"Thought control," they cogently state. After all, that's what censorship is. Thought control. You can read the rest for yourselves.

Even if the republicans in power do not respect the Constitution, we still have one. 

We've seen right-wing extremist movements like these before. It will be a protracted struggle as all of this still has to play out. I am confident that it is abundantly winnable because right-wing extremists also benefit from the same constitutional guarantees as those of us on the left or center.

In the mean time, it is incumbent on our teachers to #TeachTheTruth and for their school leaders, as well our administrator and teacher organizations, school boards, and civil rights organizations to back them up. 

If you are a faculty member involved in the preparation of teachers or school leaders— and you do so from a CRT lens—please consider signing this declaration authored by UT Curriculum and Instruction professor, Dr. Noah DeLissovoy, and myself. We already have over 175 signatures from faculty of all ranks from many Texas universities.

All of our organizations need to be devising such declarations or petitions, as well as resolutions. Moreover, the political and legal aspects of this battle need to work hand in hand. And while we're at it, let's do everything possible to get our youth and communities registered to vote so that we can get this extremist government out of power.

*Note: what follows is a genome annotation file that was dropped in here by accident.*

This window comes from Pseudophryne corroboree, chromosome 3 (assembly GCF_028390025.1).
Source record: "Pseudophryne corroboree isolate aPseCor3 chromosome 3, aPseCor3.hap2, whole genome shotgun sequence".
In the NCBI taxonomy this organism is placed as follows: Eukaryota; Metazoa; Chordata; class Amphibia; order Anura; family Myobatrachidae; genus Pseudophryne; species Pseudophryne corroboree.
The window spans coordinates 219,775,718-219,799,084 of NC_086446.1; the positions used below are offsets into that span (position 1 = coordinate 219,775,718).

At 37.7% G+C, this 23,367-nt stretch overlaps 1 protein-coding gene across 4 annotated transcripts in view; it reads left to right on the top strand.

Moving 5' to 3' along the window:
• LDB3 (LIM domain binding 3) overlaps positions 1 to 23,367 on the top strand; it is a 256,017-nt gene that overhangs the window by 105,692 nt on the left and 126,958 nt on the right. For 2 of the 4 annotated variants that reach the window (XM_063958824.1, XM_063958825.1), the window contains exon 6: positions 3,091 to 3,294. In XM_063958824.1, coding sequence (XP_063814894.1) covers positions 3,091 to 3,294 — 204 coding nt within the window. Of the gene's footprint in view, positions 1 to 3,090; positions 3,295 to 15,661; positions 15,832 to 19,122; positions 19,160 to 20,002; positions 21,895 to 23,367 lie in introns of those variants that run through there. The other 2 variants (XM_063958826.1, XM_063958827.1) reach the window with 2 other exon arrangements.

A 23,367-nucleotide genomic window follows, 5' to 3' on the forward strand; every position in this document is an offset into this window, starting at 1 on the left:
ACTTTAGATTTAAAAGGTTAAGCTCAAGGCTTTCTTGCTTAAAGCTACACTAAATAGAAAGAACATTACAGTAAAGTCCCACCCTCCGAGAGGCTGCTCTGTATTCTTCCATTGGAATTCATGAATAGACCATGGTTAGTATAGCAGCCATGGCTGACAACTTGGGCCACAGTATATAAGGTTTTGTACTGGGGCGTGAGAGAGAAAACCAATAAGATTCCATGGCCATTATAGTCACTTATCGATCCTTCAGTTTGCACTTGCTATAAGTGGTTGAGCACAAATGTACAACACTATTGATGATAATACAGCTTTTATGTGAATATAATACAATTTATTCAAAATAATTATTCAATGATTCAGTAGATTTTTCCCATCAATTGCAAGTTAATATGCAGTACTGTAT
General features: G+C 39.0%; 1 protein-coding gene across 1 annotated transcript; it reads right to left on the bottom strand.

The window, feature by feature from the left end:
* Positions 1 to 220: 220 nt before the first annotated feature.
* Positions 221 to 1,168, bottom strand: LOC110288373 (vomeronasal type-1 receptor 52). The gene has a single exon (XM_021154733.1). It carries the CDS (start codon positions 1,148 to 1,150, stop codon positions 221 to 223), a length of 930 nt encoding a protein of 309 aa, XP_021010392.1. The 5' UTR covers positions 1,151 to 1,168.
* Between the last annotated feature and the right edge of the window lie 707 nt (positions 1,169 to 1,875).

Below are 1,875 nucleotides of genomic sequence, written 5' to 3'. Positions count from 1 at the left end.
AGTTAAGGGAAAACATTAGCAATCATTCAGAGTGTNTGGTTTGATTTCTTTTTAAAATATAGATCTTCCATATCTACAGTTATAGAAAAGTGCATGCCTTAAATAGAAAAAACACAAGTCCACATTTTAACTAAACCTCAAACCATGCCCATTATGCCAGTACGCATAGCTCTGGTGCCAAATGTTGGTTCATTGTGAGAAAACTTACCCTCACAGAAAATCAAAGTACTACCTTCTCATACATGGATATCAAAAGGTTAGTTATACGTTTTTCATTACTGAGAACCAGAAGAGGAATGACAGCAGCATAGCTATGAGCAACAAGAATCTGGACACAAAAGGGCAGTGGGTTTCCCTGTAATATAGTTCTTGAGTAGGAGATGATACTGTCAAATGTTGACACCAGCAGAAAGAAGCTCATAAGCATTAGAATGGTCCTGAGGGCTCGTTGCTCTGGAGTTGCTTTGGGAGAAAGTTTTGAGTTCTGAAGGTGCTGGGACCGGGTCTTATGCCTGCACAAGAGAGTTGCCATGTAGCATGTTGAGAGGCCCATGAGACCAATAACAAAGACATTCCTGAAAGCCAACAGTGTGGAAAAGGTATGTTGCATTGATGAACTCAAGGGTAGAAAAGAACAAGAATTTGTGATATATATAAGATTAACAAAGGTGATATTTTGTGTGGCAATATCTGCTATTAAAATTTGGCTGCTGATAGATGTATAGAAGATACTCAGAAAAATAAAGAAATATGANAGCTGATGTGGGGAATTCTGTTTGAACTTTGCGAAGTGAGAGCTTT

-Angela Valenzuela


Gov. Greg Abbott signs tougher anti-critical race theory law

After months of bitter debate on critical race theory, Abbott signed off on a bill that bans the concept on race and slavery from Texas classrooms.

Community members in support of equity conversations in schools hold signs on Tuesday, June 22, 2021, during the Fort Worth ISD board meeting in Fort Worth. After months of back-and-forth on critical race theory, Gov. Greg Abbott signed off on a bill that bans the concept from Texas classrooms on race and slavery.(Juan Figueroa / Staff Photographer)


5:08 PM on Sep 17, 2021

Gov. Greg Abbott signed into law a bill that aims to further ban critical race theory from Texas classrooms, even after educators and advocacy groups fought against the move for months.